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Five Things Seasoned Therapists Wish They'd Known

. . . And the One Question You Should Always Ask Your Clients

Chris Lyford • No Comments

By Chris Lyford - Whether they’ve been practicing for three months or three decades, therapists are continuously honing their craft. But much of what we learn through trial and error, and hours upon hours sitting across from clients, we were never taught in grad school. So we asked some seasoned therapists to pass on the lessons they wish someone had told them when they were first starting out.

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February Quandary: My Clients Are Asking Personal Questions!

Five Clinicians Give Their Take

Chris Lyford • No Comments

By Chris Lyford - A therapist works from his home office, which means clients sometimes observe elements of his personal life. He's had clients ask about his electric car in the driveway, his dog, and where his kids go to school. He's gently asked these clients if they can stay on topic, but worries about seeming callous. Here are five creative examples of how other therapists have dealt with this.

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The Art of Not Knowing the Answer

A Trauma Specialist Shares Her Most Therapeutic Moment

Mary Jo Barrett • No Comments

By Mary Jo Barrett - My very first case was the Byford family. The father was serving a six-month sentence for domestic abuse. During a home visit several months into treatment, the daughter, Laura, announced, “Dad is getting out of jail today! And he’s coming here!” My mind went blank. Her mother looked at me. Suddenly, it was as though I passed whatever strength I had to her, and she then passed it back to me.

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My Father's Ranch

A Daughter Wrestles with Bittersweet Memories and a New, Looming Threat

Alicia Muñoz • No Comments

By Alicia Muñoz - Sometimes family legacies can stir up complicated feelings and outright conflict.

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Judith Beck on the CBT Approach to Depression

...And Her Response to Therapists Who Think It's Too Structured and Restrictive

Judith Beck • No Comments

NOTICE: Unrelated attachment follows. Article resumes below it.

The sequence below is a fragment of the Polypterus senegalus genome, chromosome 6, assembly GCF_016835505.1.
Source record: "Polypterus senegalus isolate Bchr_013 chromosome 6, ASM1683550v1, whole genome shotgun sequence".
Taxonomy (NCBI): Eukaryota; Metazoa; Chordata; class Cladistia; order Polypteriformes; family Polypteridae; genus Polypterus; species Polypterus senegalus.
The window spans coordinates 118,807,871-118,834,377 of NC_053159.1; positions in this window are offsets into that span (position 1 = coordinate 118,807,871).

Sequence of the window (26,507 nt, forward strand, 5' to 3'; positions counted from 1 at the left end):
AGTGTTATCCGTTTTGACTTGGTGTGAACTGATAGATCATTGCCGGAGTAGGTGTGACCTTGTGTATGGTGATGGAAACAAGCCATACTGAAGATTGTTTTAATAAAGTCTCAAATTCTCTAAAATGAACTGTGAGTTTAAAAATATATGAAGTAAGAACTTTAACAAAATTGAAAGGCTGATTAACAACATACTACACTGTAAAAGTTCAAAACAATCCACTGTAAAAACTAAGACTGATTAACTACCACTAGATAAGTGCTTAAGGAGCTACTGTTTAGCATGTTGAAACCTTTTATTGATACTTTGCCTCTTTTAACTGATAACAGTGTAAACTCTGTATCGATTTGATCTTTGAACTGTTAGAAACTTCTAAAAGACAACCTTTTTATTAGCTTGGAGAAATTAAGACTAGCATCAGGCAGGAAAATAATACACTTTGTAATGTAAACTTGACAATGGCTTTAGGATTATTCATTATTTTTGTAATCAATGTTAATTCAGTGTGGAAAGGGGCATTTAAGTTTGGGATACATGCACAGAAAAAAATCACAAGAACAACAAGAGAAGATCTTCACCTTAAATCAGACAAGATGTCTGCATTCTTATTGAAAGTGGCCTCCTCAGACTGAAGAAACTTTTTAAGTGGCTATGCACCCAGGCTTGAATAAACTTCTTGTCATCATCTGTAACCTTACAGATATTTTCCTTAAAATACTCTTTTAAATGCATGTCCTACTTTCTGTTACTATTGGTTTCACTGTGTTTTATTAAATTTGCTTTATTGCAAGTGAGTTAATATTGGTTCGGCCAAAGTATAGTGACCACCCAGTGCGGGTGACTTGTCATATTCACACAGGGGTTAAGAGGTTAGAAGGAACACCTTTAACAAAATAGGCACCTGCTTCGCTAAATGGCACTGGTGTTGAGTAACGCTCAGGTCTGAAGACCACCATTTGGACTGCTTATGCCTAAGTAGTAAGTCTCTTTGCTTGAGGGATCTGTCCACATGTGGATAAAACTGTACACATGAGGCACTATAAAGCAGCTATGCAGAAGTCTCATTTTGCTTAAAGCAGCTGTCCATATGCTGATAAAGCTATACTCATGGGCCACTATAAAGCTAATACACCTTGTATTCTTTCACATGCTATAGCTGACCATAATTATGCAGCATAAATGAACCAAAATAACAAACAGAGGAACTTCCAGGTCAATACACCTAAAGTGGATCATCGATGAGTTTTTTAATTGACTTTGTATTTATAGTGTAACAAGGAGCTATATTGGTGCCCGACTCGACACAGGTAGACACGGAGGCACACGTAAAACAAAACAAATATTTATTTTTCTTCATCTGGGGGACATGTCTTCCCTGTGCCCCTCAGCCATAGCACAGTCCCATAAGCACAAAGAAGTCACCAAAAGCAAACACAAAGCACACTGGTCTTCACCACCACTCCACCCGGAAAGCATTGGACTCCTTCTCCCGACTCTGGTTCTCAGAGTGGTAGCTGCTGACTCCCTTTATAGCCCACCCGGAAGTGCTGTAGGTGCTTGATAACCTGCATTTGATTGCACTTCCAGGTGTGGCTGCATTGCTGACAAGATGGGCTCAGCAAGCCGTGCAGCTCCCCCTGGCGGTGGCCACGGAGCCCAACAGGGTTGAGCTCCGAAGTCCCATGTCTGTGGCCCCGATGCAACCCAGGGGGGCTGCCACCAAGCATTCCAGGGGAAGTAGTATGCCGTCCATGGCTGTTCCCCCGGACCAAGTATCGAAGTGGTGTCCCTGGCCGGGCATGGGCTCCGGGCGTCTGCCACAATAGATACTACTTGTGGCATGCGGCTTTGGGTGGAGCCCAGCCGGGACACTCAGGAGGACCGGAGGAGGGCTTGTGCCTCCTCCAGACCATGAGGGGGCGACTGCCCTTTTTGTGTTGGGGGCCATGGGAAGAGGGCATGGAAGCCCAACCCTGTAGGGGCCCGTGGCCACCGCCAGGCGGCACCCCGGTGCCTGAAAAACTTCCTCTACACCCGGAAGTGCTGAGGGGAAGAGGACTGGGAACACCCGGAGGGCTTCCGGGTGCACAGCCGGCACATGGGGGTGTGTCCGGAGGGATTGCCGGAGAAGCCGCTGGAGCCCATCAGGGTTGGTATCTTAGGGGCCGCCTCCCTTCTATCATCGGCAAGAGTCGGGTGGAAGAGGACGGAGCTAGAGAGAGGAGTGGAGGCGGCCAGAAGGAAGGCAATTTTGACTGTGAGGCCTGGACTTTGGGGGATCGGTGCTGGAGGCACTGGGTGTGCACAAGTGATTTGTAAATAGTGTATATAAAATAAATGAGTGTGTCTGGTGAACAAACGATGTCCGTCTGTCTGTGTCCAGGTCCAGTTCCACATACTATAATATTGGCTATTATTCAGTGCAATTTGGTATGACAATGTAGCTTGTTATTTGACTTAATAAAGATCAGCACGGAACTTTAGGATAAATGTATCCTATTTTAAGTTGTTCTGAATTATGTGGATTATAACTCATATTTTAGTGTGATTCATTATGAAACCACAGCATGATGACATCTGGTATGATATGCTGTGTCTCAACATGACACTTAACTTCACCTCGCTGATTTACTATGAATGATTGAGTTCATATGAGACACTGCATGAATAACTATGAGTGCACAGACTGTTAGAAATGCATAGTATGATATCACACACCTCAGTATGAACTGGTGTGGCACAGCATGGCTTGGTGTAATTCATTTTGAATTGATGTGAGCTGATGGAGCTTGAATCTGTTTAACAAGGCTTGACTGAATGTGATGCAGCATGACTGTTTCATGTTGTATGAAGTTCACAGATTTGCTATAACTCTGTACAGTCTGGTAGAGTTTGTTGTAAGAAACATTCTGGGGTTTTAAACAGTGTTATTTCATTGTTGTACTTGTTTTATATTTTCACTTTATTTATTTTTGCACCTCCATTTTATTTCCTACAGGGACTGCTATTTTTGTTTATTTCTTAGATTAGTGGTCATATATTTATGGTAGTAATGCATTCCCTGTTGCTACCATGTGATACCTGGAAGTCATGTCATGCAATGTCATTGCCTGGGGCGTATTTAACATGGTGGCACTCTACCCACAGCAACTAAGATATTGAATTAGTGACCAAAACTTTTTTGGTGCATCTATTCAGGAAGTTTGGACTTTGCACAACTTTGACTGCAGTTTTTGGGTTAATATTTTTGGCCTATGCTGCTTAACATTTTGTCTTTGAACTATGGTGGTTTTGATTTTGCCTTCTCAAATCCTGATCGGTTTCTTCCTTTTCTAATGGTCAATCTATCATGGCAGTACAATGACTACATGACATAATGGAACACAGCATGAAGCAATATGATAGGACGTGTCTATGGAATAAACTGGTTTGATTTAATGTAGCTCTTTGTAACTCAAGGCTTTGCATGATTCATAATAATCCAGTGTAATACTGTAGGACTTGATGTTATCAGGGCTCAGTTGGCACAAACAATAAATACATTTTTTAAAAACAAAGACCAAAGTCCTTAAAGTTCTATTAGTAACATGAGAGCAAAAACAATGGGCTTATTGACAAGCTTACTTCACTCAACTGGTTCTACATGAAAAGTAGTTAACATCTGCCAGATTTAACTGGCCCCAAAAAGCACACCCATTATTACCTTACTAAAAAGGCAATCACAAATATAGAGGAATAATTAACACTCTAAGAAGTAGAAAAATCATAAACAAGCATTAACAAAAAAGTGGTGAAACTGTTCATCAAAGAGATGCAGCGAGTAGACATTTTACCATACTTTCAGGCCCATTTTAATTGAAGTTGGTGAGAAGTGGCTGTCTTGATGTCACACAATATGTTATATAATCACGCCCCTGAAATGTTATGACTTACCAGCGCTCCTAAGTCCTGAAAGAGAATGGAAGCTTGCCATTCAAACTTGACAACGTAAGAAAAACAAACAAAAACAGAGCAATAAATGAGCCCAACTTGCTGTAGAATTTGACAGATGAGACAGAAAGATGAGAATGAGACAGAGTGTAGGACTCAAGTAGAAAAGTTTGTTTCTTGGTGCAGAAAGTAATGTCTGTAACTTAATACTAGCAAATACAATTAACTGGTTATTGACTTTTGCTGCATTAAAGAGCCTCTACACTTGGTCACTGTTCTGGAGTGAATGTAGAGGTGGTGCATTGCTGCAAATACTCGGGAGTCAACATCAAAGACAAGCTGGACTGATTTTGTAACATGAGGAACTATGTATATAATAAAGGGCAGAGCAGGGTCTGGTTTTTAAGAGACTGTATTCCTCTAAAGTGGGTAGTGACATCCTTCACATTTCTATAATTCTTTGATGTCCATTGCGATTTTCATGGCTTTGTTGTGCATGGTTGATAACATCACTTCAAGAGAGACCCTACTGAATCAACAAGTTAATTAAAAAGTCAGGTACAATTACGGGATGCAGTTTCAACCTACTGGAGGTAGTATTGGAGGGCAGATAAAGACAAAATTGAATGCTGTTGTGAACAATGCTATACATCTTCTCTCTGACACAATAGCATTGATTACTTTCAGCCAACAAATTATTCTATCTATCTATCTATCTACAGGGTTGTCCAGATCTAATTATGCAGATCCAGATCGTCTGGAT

By Judith Beck - In the following interview with CBT pioneer Judith Beck, she explains the basics of the cognitive therapy approach to depression, including its step-by-step process, why homework is so important, and how good CBT therapists confront the possibility of relapse from the very first session.

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We Need to Talk About Depression Recurrence

Talking About Staying Well After Therapy May Be Lifesaving

Marian Sandmaier • No Comments

By Marian Sandmaier - Virtually all clinicians make clear to departing clients that they’re welcome to return to therapy at any point. But for clients with recurrent depression, that may not be enough. I propose that before termination, therapists talk with clients candidly about the possibility of another episode of suffering down the line.

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Myths and Realities of the Asperger's Experience

Normalizing and Mobilizing Clients and Their Families

Richard Howlin • No Comments

By Richard Howlin - Adults with Asperger's syndrome often behave as if they were confused actors walking onto a stage and being the only ones who don't know the lines or the plot. One of my initial goals in therapy is to help them realize the role their brain plays in their everyday practical and social understanding. Then, we embark on a step-by-step process of skill training, life planning, and helping clients integrate their unusual and obsessive talents into a productive life.

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Making Your Therapy Practices Stick

Four Steps to Help Clients Master Exercises Used in Session

Donald Altman • No Comments

By Donald Altman - Perhaps the most important aspect of engaging your clients with practices and handouts is to listen to their feedback. What are the challenges? What is most helpful? How clear are your instructions? Here's a four-step approach to help your clients master practices used in session.

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Why It's So Hard for Young Adults to Leave Home

...And How to Convert the Nest into a Net

Brad Sachs • No Comments

By Brad Sachs - The current generation of families is confronted with what appears to be a substantial upsurge in young adults who can't seem to make the transition from home-centered adolescent to independent adult. Here's why, and what we can do about it.

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Five Ways to Maintain Gains in Couples Therapy

...And the First Question You Need to Ask Relapsing Partners

Jon Carlson • No Comments

By Jon Carlson - Couples therapists need to be aware of the strategies that prevent relapse, so that short-term successes don't become long-term failures, and to address those areas in the initial therapy with the couple. However, if gains are not maintained, here are five areas of treatment you may need to revisit.

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